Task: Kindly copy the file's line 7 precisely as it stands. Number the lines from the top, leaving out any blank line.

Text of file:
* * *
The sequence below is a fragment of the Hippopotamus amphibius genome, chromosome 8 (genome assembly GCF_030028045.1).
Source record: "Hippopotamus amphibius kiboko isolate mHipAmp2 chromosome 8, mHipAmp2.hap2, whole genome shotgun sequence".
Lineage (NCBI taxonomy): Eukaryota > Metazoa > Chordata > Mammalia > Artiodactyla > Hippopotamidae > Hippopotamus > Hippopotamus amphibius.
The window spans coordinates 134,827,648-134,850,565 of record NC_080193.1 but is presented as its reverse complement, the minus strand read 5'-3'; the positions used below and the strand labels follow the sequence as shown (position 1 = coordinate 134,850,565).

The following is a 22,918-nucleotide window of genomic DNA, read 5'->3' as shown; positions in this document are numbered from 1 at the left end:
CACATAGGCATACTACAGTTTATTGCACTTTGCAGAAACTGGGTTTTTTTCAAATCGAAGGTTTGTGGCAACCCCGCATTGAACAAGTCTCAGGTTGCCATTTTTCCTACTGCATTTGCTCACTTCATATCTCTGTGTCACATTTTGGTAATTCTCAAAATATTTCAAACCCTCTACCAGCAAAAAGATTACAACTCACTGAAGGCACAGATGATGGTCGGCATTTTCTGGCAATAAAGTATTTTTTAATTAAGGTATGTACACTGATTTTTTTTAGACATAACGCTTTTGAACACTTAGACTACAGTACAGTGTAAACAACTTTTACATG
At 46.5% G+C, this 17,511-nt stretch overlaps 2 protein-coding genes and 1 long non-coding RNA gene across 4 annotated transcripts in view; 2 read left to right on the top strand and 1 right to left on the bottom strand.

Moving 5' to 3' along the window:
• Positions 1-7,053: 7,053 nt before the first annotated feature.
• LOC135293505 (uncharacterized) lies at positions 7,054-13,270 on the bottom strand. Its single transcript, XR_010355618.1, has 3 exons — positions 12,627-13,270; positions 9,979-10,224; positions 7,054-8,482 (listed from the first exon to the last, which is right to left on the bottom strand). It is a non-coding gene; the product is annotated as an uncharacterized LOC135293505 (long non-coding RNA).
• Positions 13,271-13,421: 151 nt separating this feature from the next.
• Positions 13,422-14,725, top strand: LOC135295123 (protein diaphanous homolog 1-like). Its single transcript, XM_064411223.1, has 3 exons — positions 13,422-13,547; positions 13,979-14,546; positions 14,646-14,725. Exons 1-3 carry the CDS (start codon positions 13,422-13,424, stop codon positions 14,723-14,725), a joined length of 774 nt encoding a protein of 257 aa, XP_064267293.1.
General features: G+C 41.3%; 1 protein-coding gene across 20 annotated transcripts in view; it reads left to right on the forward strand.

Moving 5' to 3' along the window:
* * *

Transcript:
At 46.5% G+C, this 17,511-nt stretch overlaps 2 protein-coding genes and 1 long non-coding RNA gene across 4 annotated transcripts in view; 2 read left to right on the top strand and 1 right to left on the bottom strand.